Updated: Impunity and violence

24 04 2014

Recent events suggest the importance of understanding violence and the impunity of its perpetrators who are usually state officials or goons associated with state and royalist projects, often in the name of protecting nation or monarchy.

The disappearance of “Porchalee Rakchongcharoen, an ethnic Karen also known as “Billy,” is involved in a lawsuit that accuses Kaeng Krachan Park authorities of damaging the property and homes of more than 20 Karen families living inside the park” again raises questions about state officials solving “problems” by enforced disappearance.

Of course, this is almost a “standard practice” condemned by human rights organizations for many years, but producing little change amongst officials and the military. More than a year ago, the Asian Legal Resource Center made the UN’s Human Rights Council aware of the importance of continued action to end enforced disappearance in Thailand. It pointed out that “[d]ocumented cases indicate that enforced disappearances of citizens, including human rights defenders, dissidents, and ordinary people, have been carried out by Thai state security forces for over forty years.” Somchai Neelaphaijit’s case is just one of dozens that has received considerable attention but no action.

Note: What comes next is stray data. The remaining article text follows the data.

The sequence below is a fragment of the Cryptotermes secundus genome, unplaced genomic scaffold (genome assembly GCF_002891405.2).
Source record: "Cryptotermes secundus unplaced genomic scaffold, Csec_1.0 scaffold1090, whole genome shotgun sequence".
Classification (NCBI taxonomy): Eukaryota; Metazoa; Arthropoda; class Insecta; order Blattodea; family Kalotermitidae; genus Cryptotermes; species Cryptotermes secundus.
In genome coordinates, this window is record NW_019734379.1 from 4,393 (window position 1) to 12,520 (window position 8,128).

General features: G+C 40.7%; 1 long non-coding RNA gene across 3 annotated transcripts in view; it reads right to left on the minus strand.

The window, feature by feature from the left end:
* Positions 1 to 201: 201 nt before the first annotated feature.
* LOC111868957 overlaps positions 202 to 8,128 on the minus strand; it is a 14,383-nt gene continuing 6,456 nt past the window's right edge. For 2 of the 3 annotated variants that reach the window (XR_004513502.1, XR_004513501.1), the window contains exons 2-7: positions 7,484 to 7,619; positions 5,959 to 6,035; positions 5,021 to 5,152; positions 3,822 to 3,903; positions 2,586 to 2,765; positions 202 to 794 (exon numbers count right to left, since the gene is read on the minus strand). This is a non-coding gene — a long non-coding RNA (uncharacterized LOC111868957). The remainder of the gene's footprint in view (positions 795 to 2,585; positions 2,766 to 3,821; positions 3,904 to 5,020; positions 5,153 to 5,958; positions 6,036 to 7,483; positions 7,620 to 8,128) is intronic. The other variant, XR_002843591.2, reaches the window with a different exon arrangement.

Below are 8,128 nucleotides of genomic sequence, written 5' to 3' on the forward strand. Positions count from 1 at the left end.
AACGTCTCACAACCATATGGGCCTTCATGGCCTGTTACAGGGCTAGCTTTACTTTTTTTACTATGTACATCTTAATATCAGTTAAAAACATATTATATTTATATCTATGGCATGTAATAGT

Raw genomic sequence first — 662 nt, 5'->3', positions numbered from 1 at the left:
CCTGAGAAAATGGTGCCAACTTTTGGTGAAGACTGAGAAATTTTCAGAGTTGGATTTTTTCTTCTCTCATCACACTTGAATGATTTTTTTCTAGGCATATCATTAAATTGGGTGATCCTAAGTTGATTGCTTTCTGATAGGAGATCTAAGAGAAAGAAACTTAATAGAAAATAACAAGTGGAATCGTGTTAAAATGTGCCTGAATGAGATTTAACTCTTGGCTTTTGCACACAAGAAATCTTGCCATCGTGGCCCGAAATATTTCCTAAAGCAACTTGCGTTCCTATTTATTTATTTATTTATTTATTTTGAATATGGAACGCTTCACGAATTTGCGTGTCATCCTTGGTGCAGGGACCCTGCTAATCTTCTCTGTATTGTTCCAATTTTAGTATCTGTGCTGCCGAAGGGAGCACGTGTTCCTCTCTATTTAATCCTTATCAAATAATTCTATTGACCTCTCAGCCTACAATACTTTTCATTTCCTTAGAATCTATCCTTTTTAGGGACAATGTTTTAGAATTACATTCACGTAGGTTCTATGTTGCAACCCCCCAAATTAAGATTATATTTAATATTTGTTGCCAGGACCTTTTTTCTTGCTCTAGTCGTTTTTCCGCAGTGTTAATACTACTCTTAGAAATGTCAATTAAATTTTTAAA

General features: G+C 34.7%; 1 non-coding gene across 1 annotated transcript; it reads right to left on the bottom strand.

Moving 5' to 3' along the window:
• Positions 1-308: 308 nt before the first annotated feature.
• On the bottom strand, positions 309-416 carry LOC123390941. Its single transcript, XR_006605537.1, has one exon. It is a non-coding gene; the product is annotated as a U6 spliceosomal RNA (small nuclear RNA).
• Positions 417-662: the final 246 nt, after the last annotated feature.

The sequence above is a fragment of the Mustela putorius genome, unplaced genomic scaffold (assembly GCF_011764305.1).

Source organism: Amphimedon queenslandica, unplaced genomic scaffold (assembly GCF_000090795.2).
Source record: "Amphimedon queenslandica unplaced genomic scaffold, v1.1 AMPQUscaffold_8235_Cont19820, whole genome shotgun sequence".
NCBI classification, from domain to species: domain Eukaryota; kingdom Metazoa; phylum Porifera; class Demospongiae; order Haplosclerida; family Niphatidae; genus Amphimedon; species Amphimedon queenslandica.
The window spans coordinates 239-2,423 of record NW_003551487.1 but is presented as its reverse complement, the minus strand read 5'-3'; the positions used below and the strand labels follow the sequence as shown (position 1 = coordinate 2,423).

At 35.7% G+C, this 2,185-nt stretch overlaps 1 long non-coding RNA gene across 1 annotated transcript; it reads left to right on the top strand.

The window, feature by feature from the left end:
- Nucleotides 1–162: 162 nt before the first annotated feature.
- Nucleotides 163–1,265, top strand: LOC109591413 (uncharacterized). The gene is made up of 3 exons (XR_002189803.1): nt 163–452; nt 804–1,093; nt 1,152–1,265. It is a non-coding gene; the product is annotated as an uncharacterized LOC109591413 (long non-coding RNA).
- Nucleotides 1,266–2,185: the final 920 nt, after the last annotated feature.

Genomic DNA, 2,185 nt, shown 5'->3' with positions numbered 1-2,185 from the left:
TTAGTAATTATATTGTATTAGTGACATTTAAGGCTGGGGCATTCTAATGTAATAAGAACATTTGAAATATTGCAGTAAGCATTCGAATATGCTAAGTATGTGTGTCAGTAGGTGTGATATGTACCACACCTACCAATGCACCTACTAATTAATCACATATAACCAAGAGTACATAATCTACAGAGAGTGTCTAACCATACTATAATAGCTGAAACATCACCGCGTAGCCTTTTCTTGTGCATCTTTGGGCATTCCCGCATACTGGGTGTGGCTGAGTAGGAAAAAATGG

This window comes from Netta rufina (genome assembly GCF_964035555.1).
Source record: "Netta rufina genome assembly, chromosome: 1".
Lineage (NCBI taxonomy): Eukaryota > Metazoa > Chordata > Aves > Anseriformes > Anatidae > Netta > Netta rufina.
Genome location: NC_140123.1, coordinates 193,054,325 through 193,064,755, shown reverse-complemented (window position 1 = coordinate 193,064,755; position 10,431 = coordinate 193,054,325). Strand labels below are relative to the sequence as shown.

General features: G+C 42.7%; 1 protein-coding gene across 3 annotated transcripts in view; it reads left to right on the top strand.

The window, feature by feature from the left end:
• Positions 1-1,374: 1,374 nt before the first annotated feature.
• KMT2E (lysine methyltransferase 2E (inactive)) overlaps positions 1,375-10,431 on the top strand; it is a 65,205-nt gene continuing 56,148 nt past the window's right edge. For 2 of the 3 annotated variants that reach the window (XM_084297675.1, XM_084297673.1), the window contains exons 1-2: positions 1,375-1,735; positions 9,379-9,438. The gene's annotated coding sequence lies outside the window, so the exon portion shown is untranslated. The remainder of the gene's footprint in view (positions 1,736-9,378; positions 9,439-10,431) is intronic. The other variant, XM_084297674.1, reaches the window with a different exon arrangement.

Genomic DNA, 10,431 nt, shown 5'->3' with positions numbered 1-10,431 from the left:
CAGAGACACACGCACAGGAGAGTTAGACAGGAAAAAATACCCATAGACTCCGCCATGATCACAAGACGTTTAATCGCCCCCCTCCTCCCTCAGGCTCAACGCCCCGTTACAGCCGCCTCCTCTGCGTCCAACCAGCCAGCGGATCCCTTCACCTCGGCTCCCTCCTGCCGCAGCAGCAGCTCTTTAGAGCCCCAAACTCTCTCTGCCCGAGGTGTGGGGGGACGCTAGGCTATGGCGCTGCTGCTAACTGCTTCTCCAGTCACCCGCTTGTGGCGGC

State violence is made more likely because of impunity, and we can mention state violence against protesters in Bangkok in 2010, 1992, 1976 and 1973 and add to the sorry list the cases of state murders at Kru Se, Tak Bai and in the so-called War on Drugs in the fourteen short years of this century as examples. The assassination of political opponents has been unfortunately common, highlighted by the recent murder of anti-lese majeste activist Kamol Duangphasuk.

In all of this, PPT was pleased to see that Tyrell Haberkorn raised these issues at the International Conference on Thai Studies, with a panel on “The State, Violence and the Unspeakable in Thailand.” Dr. Haberkorn has a list of publications that address all of the issues raised above. Unfortunately, the papers in this session do not appear amongst those available at the Conference website.

Update: We added some additional links to the post.


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24 10 2014
Impunity not just for the military | Political Prisoners in Thailand

[…] posted on the abject failure of Thailand’s so-called justice system. We have also posted on the impunity enjoyed by officials – mostly in the corrupt military – who torture and murder citizens. Impunity is […]




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